Canadian Foundry Association (CFA) was incorporated in 1975 by the
leadership of Canada’s leading foundries. The
association provides one voice to represent and address specific
issues impacting the industry and deal with Canadian government
established and welcomed associate membership for foundry industry
suppliers in 1988, and they are represented by the Canadian
Foundry Association Suppliers Group.
The CFA is
members, both regular and associate, have always been the
foundation of the CFA.
leadership and the issue committees provide the vital effort and
expertise to deal with issues that have an impact on the foundry
Foundry Technologies Institute (MFTI) was officially opened at
in Hamilton in November 2000 through the efforts of the CFA, the AFS,
College, the foundry industry and the Ministry of Economic Development
and Trade Strategic Skills Initiative.
Foundry Educational Foundation, Canada was established in 2008.
The FEF allows Canadians to make charitable donations in support
of the education and skills required in the foundry industry now
and in the future. An
annual College Industry Conference is held in Hamilton.
castings are the first step in the value-added manufacturing
chain and are utilized in the manufacture of most durable
castings are a strategic component of the manufacturing base.
operations have always been varied and complex, and have
become even more so, since the industry has changed
drastically in recent years.
Foundries no longer produce just a raw casting.
Today, many modern foundries design the parts, build
the tooling, cast the prototypes, make the casting, machine
the casting, assemble the casting and produce a component or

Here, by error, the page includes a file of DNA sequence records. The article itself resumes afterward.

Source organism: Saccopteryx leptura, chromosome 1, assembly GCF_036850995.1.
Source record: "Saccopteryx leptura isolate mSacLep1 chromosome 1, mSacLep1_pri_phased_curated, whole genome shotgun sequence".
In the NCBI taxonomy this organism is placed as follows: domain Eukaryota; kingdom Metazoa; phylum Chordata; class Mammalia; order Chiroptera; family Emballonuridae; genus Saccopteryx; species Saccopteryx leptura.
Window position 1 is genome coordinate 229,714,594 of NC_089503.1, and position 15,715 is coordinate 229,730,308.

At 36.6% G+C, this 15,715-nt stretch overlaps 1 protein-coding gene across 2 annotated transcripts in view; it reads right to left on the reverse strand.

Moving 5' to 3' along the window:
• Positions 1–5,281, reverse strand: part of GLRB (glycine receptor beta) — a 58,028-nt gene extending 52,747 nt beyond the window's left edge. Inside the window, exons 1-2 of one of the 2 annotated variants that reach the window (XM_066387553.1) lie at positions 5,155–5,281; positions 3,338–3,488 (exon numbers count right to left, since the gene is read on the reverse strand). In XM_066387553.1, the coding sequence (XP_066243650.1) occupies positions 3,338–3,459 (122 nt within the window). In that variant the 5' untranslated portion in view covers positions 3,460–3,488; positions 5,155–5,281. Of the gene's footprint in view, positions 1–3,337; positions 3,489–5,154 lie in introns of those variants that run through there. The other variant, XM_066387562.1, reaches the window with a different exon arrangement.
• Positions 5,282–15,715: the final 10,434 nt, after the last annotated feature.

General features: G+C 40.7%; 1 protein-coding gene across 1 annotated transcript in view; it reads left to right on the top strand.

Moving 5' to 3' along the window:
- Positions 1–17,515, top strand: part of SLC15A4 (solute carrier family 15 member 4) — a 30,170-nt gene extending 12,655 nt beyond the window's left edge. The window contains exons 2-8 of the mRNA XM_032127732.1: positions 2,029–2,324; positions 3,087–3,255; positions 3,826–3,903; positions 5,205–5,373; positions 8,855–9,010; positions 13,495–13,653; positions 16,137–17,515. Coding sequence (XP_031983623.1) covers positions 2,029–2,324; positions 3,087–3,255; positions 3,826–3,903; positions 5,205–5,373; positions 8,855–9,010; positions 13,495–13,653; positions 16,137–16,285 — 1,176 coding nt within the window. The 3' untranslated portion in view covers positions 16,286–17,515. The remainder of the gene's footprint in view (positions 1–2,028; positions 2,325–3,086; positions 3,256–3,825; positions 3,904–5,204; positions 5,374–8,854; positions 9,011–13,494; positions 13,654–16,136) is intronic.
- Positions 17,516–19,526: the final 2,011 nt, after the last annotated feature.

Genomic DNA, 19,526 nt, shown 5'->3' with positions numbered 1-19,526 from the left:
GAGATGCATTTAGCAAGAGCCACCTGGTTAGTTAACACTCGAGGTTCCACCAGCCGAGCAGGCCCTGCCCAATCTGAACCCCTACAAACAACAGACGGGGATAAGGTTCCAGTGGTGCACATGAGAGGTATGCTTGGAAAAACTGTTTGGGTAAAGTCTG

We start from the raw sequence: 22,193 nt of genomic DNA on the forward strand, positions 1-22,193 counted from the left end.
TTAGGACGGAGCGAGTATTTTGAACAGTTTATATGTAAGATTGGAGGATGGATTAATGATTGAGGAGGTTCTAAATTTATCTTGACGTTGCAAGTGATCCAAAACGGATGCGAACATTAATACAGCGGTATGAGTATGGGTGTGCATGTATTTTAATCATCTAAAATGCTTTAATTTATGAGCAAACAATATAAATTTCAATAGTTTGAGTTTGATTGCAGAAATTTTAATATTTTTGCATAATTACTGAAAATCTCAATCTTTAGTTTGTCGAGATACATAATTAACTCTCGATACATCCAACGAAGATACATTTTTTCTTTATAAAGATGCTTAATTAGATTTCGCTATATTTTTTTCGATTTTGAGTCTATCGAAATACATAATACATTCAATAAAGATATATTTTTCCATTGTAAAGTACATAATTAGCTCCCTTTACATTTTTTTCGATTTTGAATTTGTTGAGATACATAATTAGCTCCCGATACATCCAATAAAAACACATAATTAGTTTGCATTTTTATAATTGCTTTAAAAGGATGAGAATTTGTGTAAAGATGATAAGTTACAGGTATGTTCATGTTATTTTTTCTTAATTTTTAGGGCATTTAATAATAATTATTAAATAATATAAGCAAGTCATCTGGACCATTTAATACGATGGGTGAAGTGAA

assembly ready to install on the customer’s assembly line.
Because of this value added work, the foundry sector is
no longer just foundry operations.
Many foundries are designers, casters, machiners and
assemblers of value added parts.
After sales service is another aspect of value added
range in size from a few ounces to many tons and metals poured
in their production include iron, steel, magnesium, aluminum,
zinc, brass and bronze.
material is typically recycled metal, thereby conserving
precious natural resources and energy.
and industries served by foundries include the automotive
sector, construction, agriculture, forestry, mining, pulp and
paper, heavy industrial machinery and equipment, aircraft and
aerospace, plumbing, soil pipe, municipal road castings,
defence, railway, petroleum and petrochemical, electric
distribution and a myriad of specialty markets.
Activities & Programs
– Modern Foundry Technologies Institute (MFTI)
- Foundry Educational Foundation - Canada
Efficiency – Partnership CFA/Office of Energy Efficiency,
- Dollars to Sense
- Guide to Energy Efficiency Opportunities in Canadian
- Foundry Audits
- Funding Available for CIPEC leaders
Health & Safety Program
Meeting (September 2013)
Meeting (March 2013)